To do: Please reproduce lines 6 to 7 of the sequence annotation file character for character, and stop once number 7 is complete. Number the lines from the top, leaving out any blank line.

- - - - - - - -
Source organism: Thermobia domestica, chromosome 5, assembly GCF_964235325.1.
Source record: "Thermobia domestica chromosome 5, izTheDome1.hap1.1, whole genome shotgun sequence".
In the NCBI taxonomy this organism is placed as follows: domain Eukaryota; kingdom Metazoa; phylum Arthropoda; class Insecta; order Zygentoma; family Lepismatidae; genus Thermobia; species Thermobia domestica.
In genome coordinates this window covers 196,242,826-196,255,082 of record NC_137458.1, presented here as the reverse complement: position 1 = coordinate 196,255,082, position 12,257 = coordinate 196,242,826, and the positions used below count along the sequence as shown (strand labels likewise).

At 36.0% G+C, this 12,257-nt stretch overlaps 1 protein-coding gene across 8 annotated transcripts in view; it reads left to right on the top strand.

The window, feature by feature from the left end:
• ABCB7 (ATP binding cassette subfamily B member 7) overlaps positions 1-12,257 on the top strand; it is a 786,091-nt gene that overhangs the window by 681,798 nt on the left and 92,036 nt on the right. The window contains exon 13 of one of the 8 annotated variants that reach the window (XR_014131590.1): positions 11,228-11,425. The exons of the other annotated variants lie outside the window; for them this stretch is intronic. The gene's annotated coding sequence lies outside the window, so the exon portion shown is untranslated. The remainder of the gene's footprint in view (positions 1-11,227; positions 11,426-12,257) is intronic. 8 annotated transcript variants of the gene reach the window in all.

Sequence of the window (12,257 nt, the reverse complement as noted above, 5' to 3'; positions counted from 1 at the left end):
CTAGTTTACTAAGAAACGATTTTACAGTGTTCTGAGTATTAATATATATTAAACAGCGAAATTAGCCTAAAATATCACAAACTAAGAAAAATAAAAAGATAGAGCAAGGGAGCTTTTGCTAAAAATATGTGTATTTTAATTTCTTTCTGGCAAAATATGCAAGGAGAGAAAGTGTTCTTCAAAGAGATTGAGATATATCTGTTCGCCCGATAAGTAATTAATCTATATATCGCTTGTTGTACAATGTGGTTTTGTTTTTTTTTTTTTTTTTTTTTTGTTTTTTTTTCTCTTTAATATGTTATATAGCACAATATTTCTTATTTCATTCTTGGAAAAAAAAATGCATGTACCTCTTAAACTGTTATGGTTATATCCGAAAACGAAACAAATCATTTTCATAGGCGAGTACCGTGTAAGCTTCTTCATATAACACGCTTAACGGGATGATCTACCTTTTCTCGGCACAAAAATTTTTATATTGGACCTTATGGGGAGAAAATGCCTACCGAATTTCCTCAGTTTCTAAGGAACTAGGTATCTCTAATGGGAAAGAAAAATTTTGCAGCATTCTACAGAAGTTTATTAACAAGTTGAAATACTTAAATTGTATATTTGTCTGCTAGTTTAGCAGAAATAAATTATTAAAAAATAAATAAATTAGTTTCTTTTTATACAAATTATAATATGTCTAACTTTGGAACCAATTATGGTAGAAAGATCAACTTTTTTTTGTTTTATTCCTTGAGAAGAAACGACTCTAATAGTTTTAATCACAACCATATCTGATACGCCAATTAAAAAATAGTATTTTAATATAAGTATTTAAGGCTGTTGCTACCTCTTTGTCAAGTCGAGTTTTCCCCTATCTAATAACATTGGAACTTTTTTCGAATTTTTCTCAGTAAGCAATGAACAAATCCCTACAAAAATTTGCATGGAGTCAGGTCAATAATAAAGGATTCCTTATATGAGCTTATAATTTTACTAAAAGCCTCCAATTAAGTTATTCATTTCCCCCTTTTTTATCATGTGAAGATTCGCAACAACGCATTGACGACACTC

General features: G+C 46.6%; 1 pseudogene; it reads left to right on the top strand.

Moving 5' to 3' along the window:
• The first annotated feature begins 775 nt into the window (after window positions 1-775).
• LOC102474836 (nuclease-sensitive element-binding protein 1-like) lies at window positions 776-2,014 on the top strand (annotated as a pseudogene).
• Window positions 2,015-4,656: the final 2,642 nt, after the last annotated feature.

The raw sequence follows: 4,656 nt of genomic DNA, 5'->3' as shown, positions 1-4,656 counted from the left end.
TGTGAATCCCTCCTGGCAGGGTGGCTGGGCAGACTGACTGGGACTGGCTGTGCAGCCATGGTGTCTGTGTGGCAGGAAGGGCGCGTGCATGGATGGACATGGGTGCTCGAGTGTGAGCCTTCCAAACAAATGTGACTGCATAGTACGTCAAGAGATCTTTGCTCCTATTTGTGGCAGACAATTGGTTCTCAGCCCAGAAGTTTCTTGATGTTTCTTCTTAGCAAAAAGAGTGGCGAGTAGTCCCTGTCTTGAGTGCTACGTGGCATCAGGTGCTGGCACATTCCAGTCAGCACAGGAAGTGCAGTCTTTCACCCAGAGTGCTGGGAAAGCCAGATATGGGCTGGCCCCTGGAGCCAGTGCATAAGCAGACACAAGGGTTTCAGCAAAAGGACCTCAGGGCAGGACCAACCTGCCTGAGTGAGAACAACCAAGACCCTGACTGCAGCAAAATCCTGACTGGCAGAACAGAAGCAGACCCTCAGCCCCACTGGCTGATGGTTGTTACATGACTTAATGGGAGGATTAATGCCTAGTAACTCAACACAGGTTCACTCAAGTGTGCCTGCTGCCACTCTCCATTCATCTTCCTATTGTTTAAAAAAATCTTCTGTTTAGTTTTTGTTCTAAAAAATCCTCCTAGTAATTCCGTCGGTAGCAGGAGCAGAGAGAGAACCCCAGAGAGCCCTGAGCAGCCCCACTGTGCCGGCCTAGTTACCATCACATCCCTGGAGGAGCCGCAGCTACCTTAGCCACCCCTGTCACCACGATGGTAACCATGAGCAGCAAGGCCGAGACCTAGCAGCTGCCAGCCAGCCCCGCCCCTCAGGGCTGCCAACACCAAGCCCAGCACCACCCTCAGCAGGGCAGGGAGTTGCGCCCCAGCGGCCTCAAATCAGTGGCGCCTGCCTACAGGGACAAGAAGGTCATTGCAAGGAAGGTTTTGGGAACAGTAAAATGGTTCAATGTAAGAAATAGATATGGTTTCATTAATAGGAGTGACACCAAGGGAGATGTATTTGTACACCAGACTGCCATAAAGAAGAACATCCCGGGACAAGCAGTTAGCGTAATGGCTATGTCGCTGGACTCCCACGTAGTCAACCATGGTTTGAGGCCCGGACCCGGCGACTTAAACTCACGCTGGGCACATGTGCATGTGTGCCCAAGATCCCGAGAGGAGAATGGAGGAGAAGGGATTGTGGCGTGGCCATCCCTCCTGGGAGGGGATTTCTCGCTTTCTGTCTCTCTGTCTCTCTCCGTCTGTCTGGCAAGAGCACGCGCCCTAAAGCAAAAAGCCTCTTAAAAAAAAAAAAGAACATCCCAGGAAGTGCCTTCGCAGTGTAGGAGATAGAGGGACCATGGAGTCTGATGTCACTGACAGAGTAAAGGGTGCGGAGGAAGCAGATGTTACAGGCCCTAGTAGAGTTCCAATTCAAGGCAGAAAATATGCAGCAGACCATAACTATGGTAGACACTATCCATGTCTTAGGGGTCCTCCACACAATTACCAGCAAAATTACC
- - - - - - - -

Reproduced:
The window, feature by feature from the left end:
• ABCB7 (ATP binding cassette subfamily B member 7) overlaps positions 1-12,257 on the top strand; it is a 786,091-nt gene that overhangs the window by 681,798 nt on the left and 92,036 nt on the right. The window contains exon 13 of one of the 8 annotated variants that reach the window (XR_014131590.1): positions 11,228-11,425. The exons of the other annotated variants lie outside the window; for them this stretch is intronic. The gene's annotated coding sequence lies outside the window, so the exon portion shown is untranslated. The remainder of the gene's footprint in view (positions 1-11,227; positions 11,426-12,257) is intronic. 8 annotated transcript variants of the gene reach the window in all.